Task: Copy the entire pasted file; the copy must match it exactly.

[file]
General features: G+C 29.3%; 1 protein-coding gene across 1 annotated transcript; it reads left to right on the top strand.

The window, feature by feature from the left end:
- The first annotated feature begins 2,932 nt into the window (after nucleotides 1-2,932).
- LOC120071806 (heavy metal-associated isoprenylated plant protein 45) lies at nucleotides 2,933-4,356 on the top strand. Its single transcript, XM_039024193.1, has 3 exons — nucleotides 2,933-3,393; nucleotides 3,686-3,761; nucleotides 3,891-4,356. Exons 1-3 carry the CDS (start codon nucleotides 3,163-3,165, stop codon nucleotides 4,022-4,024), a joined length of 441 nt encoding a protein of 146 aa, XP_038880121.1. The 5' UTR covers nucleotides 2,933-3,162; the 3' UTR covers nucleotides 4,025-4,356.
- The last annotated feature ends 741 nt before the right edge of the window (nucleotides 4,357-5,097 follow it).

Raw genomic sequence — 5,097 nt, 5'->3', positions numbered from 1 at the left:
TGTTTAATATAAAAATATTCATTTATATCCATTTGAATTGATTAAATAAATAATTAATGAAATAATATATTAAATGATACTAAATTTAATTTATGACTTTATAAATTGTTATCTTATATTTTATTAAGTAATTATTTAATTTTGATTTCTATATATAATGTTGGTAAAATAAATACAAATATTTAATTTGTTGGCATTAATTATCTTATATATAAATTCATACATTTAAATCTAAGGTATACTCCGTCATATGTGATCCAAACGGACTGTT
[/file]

General features: G+C 29.3%; 1 protein-coding gene across 1 annotated transcript; it reads left to right on the top strand.

The window, feature by feature from the left end:
- The first annotated feature begins 2,932 nt into the window (after nucleotides 1-2,932).
- LOC120071806 (heavy metal-associated isoprenylated plant protein 45) lies at nucleotides 2,933-4,356 on the top strand. Its single transcript, XM_039024193.1, has 3 exons — nucleotides 2,933-3,393; nucleotides 3,686-3,761; nucleotides 3,891-4,356. Exons 1-3 carry the CDS (start codon nucleotides 3,163-3,165, stop codon nucleotides 4,022-4,024), a joined length of 441 nt encoding a protein of 146 aa, XP_038880121.1. The 5' UTR covers nucleotides 2,933-3,162; the 3' UTR covers nucleotides 4,025-4,356.
- The last annotated feature ends 741 nt before the right edge of the window (nucleotides 4,357-5,097 follow it).

Raw genomic sequence — 5,097 nt, 5'->3', positions numbered from 1 at the left:
TGTTTAATATAAAAATATTCATTTATATCCATTTGAATTGATTAAATAAATAATTAATGAAATAATATATTAAATGATACTAAATTTAATTTATGACTTTATAAATTGTTATCTTATATTTTATTAAGTAATTATTTAATTTTGATTTCTATATATAATGTTGGTAAAATAAATACAAATATTTAATTTGTTGGCATTAATTATCTTATATATAAATTCATACATTTAAATCTAAGGTATACTCCGTCATATGTGATCCAAACGGACTGTT